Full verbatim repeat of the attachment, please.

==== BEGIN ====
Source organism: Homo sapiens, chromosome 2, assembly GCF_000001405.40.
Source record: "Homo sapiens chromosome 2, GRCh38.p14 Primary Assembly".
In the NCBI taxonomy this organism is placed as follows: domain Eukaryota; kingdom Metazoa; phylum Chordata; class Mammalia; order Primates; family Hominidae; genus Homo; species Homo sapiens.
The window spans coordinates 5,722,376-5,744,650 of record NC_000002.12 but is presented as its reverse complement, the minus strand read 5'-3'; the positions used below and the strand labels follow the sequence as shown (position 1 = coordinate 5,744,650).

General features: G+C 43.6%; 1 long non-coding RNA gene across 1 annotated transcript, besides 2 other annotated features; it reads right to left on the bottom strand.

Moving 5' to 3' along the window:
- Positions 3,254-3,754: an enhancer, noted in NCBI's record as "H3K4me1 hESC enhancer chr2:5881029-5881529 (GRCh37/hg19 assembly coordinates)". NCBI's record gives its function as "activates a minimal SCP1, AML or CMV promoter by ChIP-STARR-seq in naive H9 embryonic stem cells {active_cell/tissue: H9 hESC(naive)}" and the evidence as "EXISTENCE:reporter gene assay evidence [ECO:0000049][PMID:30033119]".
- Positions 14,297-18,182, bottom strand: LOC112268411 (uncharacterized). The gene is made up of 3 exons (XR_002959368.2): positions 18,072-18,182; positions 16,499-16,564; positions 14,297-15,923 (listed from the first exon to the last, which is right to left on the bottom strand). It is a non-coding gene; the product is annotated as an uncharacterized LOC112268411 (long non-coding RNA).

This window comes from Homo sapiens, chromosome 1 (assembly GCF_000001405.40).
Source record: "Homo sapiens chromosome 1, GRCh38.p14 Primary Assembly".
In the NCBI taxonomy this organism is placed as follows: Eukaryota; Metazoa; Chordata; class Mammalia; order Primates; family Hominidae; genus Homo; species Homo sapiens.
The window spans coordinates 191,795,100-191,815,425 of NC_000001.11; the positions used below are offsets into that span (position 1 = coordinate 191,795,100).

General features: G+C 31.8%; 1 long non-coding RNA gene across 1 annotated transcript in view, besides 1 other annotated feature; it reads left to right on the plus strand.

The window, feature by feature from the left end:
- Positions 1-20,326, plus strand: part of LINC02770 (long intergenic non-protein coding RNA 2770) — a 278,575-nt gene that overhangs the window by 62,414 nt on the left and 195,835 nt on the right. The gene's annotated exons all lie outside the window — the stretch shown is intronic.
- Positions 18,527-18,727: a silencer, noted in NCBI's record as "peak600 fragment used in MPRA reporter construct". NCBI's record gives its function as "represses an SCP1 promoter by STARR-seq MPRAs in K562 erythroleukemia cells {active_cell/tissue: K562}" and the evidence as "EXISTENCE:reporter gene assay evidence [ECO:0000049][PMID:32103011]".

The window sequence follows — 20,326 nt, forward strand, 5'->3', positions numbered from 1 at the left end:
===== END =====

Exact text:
Source organism: Homo sapiens, chromosome 2, assembly GCF_000001405.40.
Source record: "Homo sapiens chromosome 2, GRCh38.p14 Primary Assembly".
In the NCBI taxonomy this organism is placed as follows: domain Eukaryota; kingdom Metazoa; phylum Chordata; class Mammalia; order Primates; family Hominidae; genus Homo; species Homo sapiens.
The window spans coordinates 5,722,376-5,744,650 of record NC_000002.12 but is presented as its reverse complement, the minus strand read 5'-3'; the positions used below and the strand labels follow the sequence as shown (position 1 = coordinate 5,744,650).

General features: G+C 43.6%; 1 long non-coding RNA gene across 1 annotated transcript, besides 2 other annotated features; it reads right to left on the bottom strand.

Moving 5' to 3' along the window:
- Positions 3,254-3,754: an enhancer, noted in NCBI's record as "H3K4me1 hESC enhancer chr2:5881029-5881529 (GRCh37/hg19 assembly coordinates)". NCBI's record gives its function as "activates a minimal SCP1, AML or CMV promoter by ChIP-STARR-seq in naive H9 embryonic stem cells {active_cell/tissue: H9 hESC(naive)}" and the evidence as "EXISTENCE:reporter gene assay evidence [ECO:0000049][PMID:30033119]".
- Positions 14,297-18,182, bottom strand: LOC112268411 (uncharacterized). The gene is made up of 3 exons (XR_002959368.2): positions 18,072-18,182; positions 16,499-16,564; positions 14,297-15,923 (listed from the first exon to the last, which is right to left on the bottom strand). It is a non-coding gene; the product is annotated as an uncharacterized LOC112268411 (long non-coding RNA).

This window comes from Homo sapiens, chromosome 1 (assembly GCF_000001405.40).
Source record: "Homo sapiens chromosome 1, GRCh38.p14 Primary Assembly".
In the NCBI taxonomy this organism is placed as follows: Eukaryota; Metazoa; Chordata; class Mammalia; order Primates; family Hominidae; genus Homo; species Homo sapiens.
The window spans coordinates 191,795,100-191,815,425 of NC_000001.11; the positions used below are offsets into that span (position 1 = coordinate 191,795,100).

General features: G+C 31.8%; 1 long non-coding RNA gene across 1 annotated transcript in view, besides 1 other annotated feature; it reads left to right on the plus strand.

The window, feature by feature from the left end:
- Positions 1-20,326, plus strand: part of LINC02770 (long intergenic non-protein coding RNA 2770) — a 278,575-nt gene that overhangs the window by 62,414 nt on the left and 195,835 nt on the right. The gene's annotated exons all lie outside the window — the stretch shown is intronic.
- Positions 18,527-18,727: a silencer, noted in NCBI's record as "peak600 fragment used in MPRA reporter construct". NCBI's record gives its function as "represses an SCP1 promoter by STARR-seq MPRAs in K562 erythroleukemia cells {active_cell/tissue: K562}" and the evidence as "EXISTENCE:reporter gene assay evidence [ECO:0000049][PMID:32103011]".

The window sequence follows — 20,326 nt, forward strand, 5'->3', positions numbered from 1 at the left end: